WMN: How much of your portfolio is taken up by executive level positions, and how much is taken up by middle and lower level positions?
Maarten van Haren:” It is hard to say. With branch specialists the employability rates are really higher. We have also recorded a tendency toward consultancy positions since jobs that require detailing are more outsourced to other countries. What we see is that especially bigger companies in the Netherlands outsource from their subidiaries in other countries most of the work as they can as it is obviously much cheaper.”
WMN: What are the underlying risks you as a company face in the recruitment process?
Maarten van Haren: “The risk is always that people do not perform as expected as they turn out not to be the right person for the job. However, that risk is present on all sides, because a recruited person embarks on a new adventure whereas our clients face the risks of hiring someone through an agency. Everyone takes a risk in the beginning. As a result, if something goes wrong our relationship with the clients might also suffer. There are also situations that people do not stick to agreements made.“
WMN: What is the worst case scenario that could happen during or after the recruitment process, and do you have a contingency plan for such occurrences?
Maarten van Haren: “Worst case scenario is when people change their minds and don’t take the job. Imagine a person coming from the United States, and since we refund all travelling expanses, we are talking about 1500 euros for coverage of start-up costs just for an interview.
Our company’s policy is to outline the offer clearly even before somebody boards a plane. Nevertheless, people have to agree on the outline of the offer and things change. We always stick to our word and refund the costs, but people tend to change their minds asking for different conditions, a double salary, and it is there where conversation ends for us since our clients don’t appreciate that.”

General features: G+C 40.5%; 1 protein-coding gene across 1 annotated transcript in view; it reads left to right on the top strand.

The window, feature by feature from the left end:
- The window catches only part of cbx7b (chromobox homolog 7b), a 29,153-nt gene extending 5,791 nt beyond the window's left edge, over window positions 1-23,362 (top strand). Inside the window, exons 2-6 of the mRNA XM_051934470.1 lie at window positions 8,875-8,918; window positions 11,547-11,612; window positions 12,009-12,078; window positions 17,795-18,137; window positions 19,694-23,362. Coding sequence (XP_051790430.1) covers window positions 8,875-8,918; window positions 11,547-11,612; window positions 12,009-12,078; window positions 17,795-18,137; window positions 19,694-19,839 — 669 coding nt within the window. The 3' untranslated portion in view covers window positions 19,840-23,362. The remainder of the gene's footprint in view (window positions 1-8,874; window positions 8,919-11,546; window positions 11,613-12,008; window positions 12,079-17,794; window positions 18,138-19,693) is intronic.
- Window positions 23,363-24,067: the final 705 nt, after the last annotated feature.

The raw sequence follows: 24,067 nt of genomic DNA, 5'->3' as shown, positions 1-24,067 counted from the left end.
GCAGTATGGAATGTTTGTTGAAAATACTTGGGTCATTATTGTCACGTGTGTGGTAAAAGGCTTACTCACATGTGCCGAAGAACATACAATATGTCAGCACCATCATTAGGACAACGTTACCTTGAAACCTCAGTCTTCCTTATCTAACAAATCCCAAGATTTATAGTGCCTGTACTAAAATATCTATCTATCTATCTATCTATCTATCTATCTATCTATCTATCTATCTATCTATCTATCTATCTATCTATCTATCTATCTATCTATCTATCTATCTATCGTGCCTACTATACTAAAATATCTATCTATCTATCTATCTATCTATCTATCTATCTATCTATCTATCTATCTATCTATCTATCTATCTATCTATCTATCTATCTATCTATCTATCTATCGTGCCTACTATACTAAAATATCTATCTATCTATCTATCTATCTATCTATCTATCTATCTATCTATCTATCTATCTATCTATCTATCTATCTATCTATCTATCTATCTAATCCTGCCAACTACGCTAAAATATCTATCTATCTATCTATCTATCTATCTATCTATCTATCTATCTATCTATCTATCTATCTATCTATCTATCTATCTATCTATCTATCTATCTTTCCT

WMN: How do you recruit your own staff, and how important is it for you that your employees have certain professional background in the maritime industry?
Maarten van Haren: “Finding people with a passion for recruiting and maritime industry who are at the same time interested in doing this job for a long-term is not an easy job.
It is interesting to note that it is easier for us to find really good people for other companies. However, when we are looking for consultants for our own business we are actually looking for people who are enthusiastic about engineering, who have knowledge about the things our clients are working on and who are willing to learn their share about the technology. Having a maritime background is not a prerequisite.”
WMN: What has been the best learning experience in your job?
Maarten van Haren: “The best learning experience I took from my job is that no matter how well you think you know people things can always turn out differently. The best thing you can do is never think that you know it all because you don’t. You have to be aware of all the scenarios and know that there will always be one that you never counted on. So it comes down to being flexible and true to what you believe in. It is a highly competitive business and as such some people will not always play by the rules. You have to be aware of that but not follow that kind of practices.
There is an interesting fact about our company in that we have people working for us from all over the world. Often, it is people with an interesting life story that had the guts to leave their country. And these people don’t come just to make money and leave, they mostly come to stay looking for a better future for them and their family. You see people come in their early twenties and now, five years later, they developed into professionals with a family and a life here in the Netherlands. Therefore, basically we are offering a new life to them.”
World Maritime News Staff